The Solomon R. Guggenheim Museum, designed by Frank Lloyd Wright, is home to one of the world's finest collections of modern and contemporary artwork. The Wright building, the youngest to be designated a New York City landmark, is itself one of the greatest works of the Guggenheim Collection.
Solomon R. Guggenheim commissioned Wright to design a unique building to house his collection of avant-garde art in 1943. During the subsequent years of planning and design, Wright applied his vision of fluidic and organic architecture to the museum. Construction began in 1957 and was completed in 1959, six months after Wright's death.
After a two-year restoration and expansion project by Gwathmey Siegel & Associates Architects, the Guggenheim Museum reopened on June 28, 1992. Revealing more of Wright's vision, several graceful spaces, such as the small rotunda, are now open to the public for the first time. A ten-story tower designed by Gwathmey Siegel and based on Wright's original schemes for an annex also made its debut. Adjacent to the Wright building and connected to its ramps and outdoor sculpture terrace, the tower features four spacious galleries that offer the museum greater flexibility for the display of its collection and of large-scale contemporary art.
The Guggenheim Museum has one of the world's largest collections of Kandinsky, as well as major holdings of works by Brancusi, Calder, Chagall, Delaunay, Klee, Miro, Picasso, and many other artists of this century. The collection was founded during the late 1920s by Solomon R. Guggenheim with the assistance of his art adviser, Hilla Rebay.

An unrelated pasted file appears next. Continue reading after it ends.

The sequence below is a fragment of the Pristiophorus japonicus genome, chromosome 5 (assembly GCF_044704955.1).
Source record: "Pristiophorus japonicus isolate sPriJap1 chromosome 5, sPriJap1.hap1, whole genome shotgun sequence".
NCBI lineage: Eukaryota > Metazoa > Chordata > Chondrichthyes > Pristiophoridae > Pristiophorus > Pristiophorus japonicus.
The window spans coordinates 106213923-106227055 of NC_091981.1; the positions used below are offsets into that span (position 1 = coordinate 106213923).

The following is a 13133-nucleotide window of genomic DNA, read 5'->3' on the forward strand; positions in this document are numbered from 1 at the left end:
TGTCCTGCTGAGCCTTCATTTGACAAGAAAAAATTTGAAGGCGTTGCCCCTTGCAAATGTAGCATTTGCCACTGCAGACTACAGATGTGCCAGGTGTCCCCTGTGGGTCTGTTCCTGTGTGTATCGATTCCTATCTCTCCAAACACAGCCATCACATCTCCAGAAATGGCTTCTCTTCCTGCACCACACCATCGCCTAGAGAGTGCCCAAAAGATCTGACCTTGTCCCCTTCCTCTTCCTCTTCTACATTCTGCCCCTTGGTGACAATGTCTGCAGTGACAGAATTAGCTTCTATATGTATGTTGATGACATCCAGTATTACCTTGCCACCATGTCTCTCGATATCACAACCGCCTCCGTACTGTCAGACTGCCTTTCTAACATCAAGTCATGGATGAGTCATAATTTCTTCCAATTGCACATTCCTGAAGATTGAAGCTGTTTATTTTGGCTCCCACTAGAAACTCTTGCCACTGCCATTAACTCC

Inspired by Rebay's commitment to abstract painting, Guggenheim began collecting in Europe and America. In 1937 he set up the Solomon R. Guggenheim Foundation with the specific purpose of creating a museum. Originally called the Museum of Nonobjective Painting, the new institution was housed in a former automobile showroom on East 54th Street. It was renamed for its founder in 1952, and opened to the public at its present location in 1959.
In 1976 Justin K. Thannhauser, one of the great collectors of the modern era, bequeathed masterworks by Cezanne, Degas, Gauguin, Manet, Picasso, Toulouse-Lautrec, van Gogh, and others to the museum. The donation, augmented by further gifts from Justin's widow, Hilde Thannhauser, is permanently installed in the expanded galleries of the restored small rotunda, which bears the Thannhausers' name.
Also in 1976 the Peggy Guggenheim Collection, including Cubist, Surrealist, and Abstract, Expressionist works of art, was transferred to the Solomon R. Guggenheim Foundation. The addition of the collection, which is housed in a palazzo on the Grand Canal in Venice, enhanced the foundation's international profile.
In 1990, the museum acquired the important Panza di Biumo collection of more than two hundred works of American Minimalist art from the 1960s and 1970s, further enriching the Guggenheim Museum's growing collection of the art of this century. In 1993, the Robert Mapplethorpe Foundation bequeathed nearly 200 photographs and objects by this seminal artist, formally introducing photography into the museum's collection and inagurating a gallery, which bears Mapplethorpe's name, in the museum's fourth floor tower for photography exhibitions. Together, the Solomon R. Guggenheim Museum, the Guggenheim Museum SoHo, and the Peggy Guggenheim Collection in Venice comprise the first international museum.